Art. 1124: […] La révocation de la promesse [unilatérale] pendant le temps laissé au bénéficiaire pour opter n’empêche pas la formation du contrat promis. Le contrat conclu en violation de la promesse unilatérale avec un tiers qui en connaissait l’existence est nul.

English translation:

Art. 1123: […] Where a contract has been concluded with a third party in breach of a pre-emption agreement, the beneficiary of that agreement may obtain reparation of the loss that he has suffered. Where the third party knew of the existence of the pre-emption agreement and of the beneficiary’s intention to take advantage of it, the beneficiary may also sue for nullity or may ask the court to substitute him for the third party in the contract that has been concluded.

The third party may give written notice to the beneficiary requiring him to confirm, within a period which the former fixes and which must be reasonable, the existence of a pre-emption agreement and whether he intends to take advantage of it. Such a written notice must state that if he does not reply within that period, the beneficiary of the pre-emption agreement will no longer have the right to claim either to be substituted in any contract concluded with the third party, or nullity of the contract.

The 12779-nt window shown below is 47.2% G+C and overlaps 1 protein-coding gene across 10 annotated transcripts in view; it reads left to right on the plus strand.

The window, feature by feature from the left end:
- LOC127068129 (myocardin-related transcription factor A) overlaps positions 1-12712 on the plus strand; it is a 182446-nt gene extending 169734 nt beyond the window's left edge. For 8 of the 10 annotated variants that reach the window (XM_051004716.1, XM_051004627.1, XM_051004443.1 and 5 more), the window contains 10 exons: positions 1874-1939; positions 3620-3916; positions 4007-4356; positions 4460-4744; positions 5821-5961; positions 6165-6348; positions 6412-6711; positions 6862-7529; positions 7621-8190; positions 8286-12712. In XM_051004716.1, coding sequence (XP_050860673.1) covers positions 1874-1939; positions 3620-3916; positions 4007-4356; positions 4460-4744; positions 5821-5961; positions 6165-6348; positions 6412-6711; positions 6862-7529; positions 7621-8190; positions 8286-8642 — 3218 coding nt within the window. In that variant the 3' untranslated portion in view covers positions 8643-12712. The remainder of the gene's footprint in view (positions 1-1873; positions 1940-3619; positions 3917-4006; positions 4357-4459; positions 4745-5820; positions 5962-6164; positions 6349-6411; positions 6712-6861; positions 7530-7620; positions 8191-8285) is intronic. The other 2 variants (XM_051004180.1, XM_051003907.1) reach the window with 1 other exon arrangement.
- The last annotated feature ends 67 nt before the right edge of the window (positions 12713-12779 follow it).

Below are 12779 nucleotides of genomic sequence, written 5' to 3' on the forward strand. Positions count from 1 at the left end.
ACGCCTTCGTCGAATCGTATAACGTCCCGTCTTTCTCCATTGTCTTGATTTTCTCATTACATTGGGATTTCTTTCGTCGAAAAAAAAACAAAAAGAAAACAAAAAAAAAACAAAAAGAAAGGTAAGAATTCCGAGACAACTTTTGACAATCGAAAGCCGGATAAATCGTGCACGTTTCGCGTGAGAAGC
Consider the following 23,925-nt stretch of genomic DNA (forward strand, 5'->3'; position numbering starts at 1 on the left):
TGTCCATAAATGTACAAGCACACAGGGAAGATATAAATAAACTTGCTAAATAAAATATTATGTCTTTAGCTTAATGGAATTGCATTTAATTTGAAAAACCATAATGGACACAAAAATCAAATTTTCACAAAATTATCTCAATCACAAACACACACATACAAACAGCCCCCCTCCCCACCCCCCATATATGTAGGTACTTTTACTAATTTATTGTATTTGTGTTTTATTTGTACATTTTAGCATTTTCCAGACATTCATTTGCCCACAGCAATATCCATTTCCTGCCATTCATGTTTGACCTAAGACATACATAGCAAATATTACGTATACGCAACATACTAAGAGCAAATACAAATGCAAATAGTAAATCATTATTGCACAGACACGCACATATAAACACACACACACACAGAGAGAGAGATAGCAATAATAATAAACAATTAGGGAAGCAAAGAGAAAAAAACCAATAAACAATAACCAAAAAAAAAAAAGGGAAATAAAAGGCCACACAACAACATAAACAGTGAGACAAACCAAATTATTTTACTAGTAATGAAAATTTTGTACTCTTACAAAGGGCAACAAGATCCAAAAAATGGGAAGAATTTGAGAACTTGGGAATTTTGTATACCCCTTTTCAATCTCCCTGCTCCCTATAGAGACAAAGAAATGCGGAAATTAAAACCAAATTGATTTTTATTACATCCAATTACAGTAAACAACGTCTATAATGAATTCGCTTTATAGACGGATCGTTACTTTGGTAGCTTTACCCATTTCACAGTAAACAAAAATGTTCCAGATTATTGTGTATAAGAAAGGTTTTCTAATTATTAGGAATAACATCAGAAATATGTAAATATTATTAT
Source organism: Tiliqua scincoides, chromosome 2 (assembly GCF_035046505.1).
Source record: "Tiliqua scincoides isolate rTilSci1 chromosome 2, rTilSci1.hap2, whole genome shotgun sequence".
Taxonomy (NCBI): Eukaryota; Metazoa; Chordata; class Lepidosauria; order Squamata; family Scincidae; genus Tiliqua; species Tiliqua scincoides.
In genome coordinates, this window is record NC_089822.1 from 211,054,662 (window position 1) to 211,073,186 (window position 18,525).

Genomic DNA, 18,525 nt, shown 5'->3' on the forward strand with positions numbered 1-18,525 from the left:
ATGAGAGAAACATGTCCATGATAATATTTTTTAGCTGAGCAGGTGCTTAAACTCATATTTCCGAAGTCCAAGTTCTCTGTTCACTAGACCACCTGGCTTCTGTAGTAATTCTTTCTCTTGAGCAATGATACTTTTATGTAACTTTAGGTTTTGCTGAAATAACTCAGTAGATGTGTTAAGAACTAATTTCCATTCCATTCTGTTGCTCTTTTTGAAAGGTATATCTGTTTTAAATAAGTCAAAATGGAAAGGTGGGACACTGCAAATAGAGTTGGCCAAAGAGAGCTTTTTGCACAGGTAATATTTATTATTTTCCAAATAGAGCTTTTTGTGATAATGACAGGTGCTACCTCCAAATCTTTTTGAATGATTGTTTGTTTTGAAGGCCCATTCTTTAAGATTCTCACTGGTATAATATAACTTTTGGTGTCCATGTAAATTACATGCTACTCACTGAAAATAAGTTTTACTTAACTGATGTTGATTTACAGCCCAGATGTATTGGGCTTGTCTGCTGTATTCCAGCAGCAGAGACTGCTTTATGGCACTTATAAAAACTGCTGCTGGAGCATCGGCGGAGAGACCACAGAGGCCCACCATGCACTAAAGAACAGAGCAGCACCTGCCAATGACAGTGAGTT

Art. 1124. – […] Revocation of the [unilateral] promise during the period allowed to the beneficiary to exercise the option does not prevent the formation of the contract which was promised. A contract concluded in breach of a unilateral promise with a third party who knew of its existence, is a nullity.